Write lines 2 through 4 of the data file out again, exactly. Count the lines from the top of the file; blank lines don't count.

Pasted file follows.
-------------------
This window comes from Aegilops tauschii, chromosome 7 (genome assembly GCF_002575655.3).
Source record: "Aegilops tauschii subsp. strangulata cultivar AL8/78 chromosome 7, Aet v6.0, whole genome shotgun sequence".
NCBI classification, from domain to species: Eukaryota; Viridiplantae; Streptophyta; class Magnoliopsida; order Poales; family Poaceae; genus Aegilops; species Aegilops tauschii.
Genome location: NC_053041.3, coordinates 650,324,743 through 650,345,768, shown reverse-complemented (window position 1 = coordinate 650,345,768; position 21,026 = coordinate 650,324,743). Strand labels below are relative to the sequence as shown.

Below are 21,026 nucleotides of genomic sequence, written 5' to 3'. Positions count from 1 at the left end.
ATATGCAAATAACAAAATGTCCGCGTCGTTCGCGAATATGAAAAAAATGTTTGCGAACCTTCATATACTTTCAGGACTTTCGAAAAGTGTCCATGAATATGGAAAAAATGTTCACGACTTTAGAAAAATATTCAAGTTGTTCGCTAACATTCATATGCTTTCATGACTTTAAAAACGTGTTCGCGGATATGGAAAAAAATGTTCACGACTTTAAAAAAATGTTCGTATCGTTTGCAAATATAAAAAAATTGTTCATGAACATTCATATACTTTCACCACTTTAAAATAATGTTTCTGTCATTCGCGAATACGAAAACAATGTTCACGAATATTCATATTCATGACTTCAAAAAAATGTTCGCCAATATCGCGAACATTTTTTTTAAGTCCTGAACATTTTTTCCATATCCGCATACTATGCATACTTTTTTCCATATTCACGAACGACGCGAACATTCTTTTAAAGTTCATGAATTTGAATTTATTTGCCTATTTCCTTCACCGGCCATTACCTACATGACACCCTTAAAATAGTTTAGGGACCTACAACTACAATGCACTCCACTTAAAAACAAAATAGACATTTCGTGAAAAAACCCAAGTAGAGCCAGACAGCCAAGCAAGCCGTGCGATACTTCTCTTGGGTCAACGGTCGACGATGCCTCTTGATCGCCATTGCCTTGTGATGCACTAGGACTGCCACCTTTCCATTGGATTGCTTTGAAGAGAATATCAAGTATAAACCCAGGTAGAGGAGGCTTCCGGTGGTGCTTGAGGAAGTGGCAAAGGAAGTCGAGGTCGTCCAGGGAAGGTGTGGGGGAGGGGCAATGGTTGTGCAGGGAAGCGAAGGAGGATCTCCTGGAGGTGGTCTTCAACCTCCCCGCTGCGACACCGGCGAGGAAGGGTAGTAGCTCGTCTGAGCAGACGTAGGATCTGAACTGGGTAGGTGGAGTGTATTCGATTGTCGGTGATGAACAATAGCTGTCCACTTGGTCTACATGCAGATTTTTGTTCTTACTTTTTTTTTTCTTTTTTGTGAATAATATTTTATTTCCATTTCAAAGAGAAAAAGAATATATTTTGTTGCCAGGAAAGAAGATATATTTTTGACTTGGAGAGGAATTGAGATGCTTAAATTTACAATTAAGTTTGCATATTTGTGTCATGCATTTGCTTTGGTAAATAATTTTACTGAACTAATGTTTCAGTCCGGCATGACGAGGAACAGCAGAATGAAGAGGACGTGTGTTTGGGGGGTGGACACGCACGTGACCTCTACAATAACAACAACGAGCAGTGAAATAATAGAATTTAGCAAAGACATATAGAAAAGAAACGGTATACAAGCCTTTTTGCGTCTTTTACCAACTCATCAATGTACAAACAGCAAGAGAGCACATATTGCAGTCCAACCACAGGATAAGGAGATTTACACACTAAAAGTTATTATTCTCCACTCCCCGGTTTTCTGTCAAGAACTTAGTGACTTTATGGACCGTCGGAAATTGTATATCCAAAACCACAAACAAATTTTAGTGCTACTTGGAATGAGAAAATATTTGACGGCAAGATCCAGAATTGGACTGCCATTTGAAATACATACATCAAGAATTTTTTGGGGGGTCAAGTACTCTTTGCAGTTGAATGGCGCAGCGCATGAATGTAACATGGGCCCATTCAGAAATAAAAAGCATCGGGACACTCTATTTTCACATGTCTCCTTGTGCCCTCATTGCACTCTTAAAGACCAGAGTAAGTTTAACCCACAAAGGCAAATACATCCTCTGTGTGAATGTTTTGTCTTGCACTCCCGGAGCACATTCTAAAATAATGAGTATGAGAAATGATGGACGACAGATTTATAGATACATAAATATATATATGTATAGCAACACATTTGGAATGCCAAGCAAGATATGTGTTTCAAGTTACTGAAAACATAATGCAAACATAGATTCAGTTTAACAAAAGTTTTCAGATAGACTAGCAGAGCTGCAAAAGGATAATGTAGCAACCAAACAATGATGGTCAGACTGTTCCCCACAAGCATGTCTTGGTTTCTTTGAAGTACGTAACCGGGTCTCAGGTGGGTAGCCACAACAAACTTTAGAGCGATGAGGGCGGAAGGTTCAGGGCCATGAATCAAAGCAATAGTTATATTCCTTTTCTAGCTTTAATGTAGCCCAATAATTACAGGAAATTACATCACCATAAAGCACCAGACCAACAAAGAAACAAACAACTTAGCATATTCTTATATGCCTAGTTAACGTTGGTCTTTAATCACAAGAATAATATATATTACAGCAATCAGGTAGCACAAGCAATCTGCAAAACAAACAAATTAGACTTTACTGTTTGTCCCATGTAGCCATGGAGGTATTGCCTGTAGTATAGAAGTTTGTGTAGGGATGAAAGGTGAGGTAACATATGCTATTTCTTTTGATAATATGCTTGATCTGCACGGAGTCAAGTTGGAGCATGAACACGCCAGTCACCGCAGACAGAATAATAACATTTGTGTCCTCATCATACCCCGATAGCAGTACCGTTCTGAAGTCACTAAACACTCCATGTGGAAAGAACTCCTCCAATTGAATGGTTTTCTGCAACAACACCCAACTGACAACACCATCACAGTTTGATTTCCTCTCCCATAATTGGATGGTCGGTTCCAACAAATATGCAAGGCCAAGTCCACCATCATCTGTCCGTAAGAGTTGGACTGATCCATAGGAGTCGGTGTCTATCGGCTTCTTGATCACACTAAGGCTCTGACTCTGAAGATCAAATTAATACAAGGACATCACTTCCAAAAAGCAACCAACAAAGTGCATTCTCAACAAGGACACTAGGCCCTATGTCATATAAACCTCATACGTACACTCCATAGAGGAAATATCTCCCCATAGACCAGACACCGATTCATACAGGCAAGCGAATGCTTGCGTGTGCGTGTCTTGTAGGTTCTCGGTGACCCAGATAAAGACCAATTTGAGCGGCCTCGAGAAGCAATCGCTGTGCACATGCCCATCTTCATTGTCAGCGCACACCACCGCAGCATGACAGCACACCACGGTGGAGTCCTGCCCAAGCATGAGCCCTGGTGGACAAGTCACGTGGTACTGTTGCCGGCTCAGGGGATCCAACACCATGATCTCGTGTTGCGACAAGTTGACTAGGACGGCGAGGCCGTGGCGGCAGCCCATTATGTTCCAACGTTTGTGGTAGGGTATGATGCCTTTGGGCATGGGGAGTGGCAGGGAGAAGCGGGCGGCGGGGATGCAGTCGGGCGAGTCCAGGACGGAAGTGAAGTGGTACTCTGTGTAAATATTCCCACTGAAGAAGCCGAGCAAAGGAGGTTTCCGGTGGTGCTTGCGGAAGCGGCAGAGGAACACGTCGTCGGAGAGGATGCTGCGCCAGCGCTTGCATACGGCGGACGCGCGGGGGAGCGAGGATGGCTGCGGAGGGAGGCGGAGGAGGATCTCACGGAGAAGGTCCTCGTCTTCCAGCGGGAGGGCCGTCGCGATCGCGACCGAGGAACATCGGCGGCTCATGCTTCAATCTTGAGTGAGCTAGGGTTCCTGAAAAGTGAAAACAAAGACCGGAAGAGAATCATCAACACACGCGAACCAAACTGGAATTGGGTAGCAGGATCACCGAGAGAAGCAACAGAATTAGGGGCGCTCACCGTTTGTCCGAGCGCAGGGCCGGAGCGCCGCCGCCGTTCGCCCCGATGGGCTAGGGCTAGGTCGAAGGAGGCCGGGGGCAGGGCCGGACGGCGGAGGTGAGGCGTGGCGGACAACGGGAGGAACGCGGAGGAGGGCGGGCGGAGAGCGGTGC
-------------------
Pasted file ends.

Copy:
Source record: "Aegilops tauschii subsp. strangulata cultivar AL8/78 chromosome 7, Aet v6.0, whole genome shotgun sequence".
NCBI classification, from domain to species: Eukaryota; Viridiplantae; Streptophyta; class Magnoliopsida; order Poales; family Poaceae; genus Aegilops; species Aegilops tauschii.
Genome location: NC_053041.3, coordinates 650,324,743 through 650,345,768, shown reverse-complemented (window position 1 = coordinate 650,345,768; position 21,026 = coordinate 650,324,743). Strand labels below are relative to the sequence as shown.